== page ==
From the NY Observer:
On May 17, Governor Paterson and several other officials and community leaders assembled on Manhattan's West Side for a ribbon cutting at Hudson River Park, the 5-mile-long strip of green space, converted piers and bike lanes along the Hudson River. They were on hand to christen the new (and growing) park's latest section, a 9-acre run that has a new skate park and gardens near West 24th Street.
It is, indeed, the season of parks: Earlier this spring, the long-planned Brooklyn Bridge Park opened its first section, a large pier; and the year-old High Line elevated park that runs through Chelsea is laying materials for its second phase, to open next year.
There's just one little nagging detail with these expanding parks: There's not enough money to fund their upkeep, and, for the most part, no one quite knows where it will come from.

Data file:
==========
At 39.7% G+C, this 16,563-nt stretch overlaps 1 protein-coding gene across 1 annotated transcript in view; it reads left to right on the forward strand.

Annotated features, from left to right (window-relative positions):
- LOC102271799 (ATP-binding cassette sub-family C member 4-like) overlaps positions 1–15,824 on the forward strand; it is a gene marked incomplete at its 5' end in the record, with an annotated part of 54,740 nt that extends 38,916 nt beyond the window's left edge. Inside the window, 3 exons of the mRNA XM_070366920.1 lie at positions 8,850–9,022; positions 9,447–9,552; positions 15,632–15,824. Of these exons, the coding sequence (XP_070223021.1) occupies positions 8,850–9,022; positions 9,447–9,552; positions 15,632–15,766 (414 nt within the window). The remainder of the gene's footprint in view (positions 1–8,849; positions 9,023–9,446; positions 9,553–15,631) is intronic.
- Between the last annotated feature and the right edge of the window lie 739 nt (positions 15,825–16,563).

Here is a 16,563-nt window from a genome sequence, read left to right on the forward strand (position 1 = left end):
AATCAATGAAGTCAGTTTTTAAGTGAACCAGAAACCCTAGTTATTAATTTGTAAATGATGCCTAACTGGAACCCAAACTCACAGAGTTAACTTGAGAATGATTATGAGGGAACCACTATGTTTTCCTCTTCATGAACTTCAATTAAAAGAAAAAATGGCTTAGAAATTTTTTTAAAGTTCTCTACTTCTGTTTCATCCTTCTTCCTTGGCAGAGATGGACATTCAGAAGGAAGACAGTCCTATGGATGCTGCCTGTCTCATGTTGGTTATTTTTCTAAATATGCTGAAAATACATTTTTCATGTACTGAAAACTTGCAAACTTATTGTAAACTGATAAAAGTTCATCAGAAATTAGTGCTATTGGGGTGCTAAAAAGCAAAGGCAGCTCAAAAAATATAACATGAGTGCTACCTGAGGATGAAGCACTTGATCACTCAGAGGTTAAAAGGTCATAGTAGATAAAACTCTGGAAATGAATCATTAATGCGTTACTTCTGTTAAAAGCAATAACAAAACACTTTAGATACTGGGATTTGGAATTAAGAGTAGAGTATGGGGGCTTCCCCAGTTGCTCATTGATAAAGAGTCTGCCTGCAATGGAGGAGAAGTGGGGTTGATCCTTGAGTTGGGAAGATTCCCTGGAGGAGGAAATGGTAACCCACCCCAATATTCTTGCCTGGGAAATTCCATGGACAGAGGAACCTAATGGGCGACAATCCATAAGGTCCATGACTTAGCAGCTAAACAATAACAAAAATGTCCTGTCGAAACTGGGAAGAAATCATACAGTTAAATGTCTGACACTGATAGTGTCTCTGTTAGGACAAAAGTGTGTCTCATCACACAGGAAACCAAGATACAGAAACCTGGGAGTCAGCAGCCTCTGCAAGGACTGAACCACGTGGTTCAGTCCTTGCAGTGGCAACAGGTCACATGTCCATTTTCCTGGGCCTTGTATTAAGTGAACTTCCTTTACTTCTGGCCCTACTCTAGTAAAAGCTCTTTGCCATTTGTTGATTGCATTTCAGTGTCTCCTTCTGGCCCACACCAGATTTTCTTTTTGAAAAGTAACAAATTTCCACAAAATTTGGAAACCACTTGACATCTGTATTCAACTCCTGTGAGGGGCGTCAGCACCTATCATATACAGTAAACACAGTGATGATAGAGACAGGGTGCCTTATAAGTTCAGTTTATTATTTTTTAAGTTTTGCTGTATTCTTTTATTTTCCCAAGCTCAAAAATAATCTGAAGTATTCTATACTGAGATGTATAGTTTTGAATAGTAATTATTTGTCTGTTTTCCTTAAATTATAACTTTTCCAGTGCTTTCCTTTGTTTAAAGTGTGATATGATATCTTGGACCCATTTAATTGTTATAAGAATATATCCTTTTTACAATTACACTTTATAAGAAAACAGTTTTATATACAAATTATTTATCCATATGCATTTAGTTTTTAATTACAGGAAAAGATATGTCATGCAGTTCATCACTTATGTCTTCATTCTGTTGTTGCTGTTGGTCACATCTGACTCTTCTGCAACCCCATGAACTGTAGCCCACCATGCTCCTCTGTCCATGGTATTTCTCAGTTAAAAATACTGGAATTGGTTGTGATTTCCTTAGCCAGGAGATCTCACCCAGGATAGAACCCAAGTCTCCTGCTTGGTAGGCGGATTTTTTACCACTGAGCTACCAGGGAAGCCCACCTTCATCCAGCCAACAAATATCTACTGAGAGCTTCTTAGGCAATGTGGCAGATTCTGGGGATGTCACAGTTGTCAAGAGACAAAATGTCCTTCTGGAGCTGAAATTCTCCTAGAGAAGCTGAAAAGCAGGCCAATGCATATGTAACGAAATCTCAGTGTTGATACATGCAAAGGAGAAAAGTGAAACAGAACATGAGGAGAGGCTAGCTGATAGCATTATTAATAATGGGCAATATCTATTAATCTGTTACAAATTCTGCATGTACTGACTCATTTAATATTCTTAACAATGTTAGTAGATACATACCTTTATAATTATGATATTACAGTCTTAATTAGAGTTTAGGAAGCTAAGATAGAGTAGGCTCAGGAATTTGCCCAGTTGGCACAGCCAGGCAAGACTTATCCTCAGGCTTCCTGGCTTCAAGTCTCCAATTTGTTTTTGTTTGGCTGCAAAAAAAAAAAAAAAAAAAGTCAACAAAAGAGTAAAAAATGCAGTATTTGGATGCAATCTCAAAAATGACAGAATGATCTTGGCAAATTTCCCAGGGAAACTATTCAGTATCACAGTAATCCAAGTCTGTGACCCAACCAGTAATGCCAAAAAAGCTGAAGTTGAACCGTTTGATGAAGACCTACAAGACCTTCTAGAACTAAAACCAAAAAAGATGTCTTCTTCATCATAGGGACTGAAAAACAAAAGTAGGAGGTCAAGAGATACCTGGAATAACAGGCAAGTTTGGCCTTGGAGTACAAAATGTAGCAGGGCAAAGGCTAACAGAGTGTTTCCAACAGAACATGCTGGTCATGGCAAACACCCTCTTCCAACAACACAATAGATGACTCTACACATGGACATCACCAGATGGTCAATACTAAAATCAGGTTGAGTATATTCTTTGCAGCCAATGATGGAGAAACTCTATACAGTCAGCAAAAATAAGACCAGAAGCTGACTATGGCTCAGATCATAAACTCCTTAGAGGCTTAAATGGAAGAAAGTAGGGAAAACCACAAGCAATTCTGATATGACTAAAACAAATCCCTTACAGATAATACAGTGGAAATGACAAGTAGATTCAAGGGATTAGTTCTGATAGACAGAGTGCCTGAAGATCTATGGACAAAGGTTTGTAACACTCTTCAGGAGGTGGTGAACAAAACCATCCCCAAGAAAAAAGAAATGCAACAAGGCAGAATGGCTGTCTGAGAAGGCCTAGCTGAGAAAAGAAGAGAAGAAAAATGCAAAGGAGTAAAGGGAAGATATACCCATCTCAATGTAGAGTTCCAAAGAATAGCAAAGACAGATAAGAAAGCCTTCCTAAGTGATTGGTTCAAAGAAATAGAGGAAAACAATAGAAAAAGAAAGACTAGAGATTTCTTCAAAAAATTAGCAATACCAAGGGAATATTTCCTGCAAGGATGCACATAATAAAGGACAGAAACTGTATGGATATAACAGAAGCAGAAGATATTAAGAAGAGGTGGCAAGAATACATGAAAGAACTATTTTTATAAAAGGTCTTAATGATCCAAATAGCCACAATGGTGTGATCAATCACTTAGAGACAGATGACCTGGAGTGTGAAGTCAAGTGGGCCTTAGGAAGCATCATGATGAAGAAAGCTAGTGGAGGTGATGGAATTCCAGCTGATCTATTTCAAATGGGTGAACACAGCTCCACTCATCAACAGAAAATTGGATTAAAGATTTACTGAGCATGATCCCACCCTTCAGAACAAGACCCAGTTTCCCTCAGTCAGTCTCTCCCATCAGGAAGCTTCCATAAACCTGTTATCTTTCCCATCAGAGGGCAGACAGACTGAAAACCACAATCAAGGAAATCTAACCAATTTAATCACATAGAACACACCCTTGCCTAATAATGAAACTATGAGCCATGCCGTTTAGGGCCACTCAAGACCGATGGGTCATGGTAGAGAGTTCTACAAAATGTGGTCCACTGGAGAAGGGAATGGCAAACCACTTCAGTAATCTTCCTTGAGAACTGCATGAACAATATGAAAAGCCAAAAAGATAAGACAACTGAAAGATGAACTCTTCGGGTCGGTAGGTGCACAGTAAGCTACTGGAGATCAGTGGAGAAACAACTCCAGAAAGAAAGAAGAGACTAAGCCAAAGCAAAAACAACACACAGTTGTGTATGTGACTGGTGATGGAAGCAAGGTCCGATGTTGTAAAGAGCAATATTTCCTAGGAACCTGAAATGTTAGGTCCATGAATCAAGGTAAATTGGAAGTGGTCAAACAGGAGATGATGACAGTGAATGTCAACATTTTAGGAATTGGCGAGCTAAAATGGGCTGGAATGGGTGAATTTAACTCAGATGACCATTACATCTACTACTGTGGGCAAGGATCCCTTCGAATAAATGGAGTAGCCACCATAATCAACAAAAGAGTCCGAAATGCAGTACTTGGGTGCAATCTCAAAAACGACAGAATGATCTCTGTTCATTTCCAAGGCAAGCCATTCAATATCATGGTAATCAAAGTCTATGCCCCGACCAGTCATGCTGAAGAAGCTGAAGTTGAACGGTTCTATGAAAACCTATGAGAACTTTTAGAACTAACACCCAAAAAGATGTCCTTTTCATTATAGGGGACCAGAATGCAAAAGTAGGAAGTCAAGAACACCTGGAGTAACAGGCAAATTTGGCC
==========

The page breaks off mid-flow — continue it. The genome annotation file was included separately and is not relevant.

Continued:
All three parks were held up as gems of an economic development agenda in New York, as, theoretically, they were to be self-sustaining or close to it, with the private sector to pay for the ongoing operations. Yet the situation is one of classic overreach, as the administrations of Mayor Bloomberg and three governors put their faith in the panacea concept of the public-private partnership, pledging a win-win for all involved. The logic ran like this: New parks would be built; creative planning would open the floodgates to money from the private sector to fund maintenance year after year; and public balance sheets would be spared. The reality is far less heartwarming. The city and state are now grasping to find ways to make the parks work in the long term and are finding no answers that pass muster with the local communities and elected officials whose sign-off is needed. With this question mark hanging overhead, the fact that the groundbreakings continue-money continues to go into expansion-looks to be something of a reckless move, as officials are betting that some unspecified solution will indeed materialize at some future date.